a person who follows or adheres to the theories, methods, and practices of impressionism, especially in the fields of painting, music, or literature.
an entertainer who does impressions.


(usually initial capital letter) Fine Arts. of, relating to, or characteristic of Impressionism: Impressionist paintings; Impressionist artists.

Origin of impressionist

From the French word impressionniste, dating back to 1875–80. See impression, -ist
Related formsim·pres·sion·is·tic, adjectiveim·pres·sion·is·ti·cal·ly, adverbnon·im·pres·sion·is·tic, adjectivesem·i-im·pres·sion·is·tic, adjective Unabridged Based on the Random House Unabridged Dictionary, © Random House, Inc. 2019

Examples from the Web for impressionistic

Contemporary Examples of impressionistic

Historical Examples of impressionistic

  • It may almost be said that he gave it to us as an impressionistic account of his own life.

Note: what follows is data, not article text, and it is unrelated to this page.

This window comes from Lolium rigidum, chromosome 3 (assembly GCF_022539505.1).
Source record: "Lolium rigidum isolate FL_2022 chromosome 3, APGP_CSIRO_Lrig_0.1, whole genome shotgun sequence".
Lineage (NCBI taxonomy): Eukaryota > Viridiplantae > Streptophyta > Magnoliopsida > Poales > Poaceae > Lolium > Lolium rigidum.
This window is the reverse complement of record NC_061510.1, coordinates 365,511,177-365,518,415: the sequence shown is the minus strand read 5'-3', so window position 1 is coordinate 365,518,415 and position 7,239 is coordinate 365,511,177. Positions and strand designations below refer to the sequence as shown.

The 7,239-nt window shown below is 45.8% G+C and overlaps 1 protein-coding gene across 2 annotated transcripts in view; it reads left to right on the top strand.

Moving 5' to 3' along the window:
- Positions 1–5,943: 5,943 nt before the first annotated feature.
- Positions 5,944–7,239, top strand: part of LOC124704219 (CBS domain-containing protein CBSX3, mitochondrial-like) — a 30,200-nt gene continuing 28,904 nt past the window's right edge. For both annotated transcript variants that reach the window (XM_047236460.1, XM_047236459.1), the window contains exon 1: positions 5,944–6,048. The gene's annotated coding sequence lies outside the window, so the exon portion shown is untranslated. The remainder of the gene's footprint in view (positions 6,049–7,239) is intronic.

Personality in Literature

    Rolfe Arnold Scott-James

  • It looks for all the world like some sort of impressionistic valentine.

    Tutors' Lane

    Wilmarth Lewis

  • Really, the impressionistic appeal was so overwhelming I could not help it.

    My Life

    Josiah Flynt

  • Maybe, my last studies are not impressionistic at all, but that I cannot help.

  • He arrived after the classic, romantic, impressionistic, symbolic schools.


    James Huneker

British Dictionary definitions for impressionistic



(usually capital) any of the French painters of the late 19th century who were exponents of impressionism
(sometimes capital) any artist, composer, or writer who uses impressionism
an entertainer who impersonates famous people


(often capital) denoting, of, or relating to impressionism or the exponents of this style
Derived Formsimpressionistic, adjective
Collins English Dictionary - Complete & Unabridged 2012 Digital Edition © William Collins Sons & Co. Ltd. 1979, 1986 © HarperCollins Publishers 1998, 2000, 2003, 2005, 2006, 2007, 2009, 2012

Word Origin and History for impressionistic

1886; see impressionist + -ic.


as a style of painting aiming to represent overall impressions rather than exact details, first attested in English 1876 (adjective and noun), coined in French 1874 by French critic Louis Leroy ("école impressionniste") in a disparaging reference to Monet's sunset painting "Impression, Soleil Levant." Later extended to other arts.

Online Etymology Dictionary, © 2010 Douglas Harper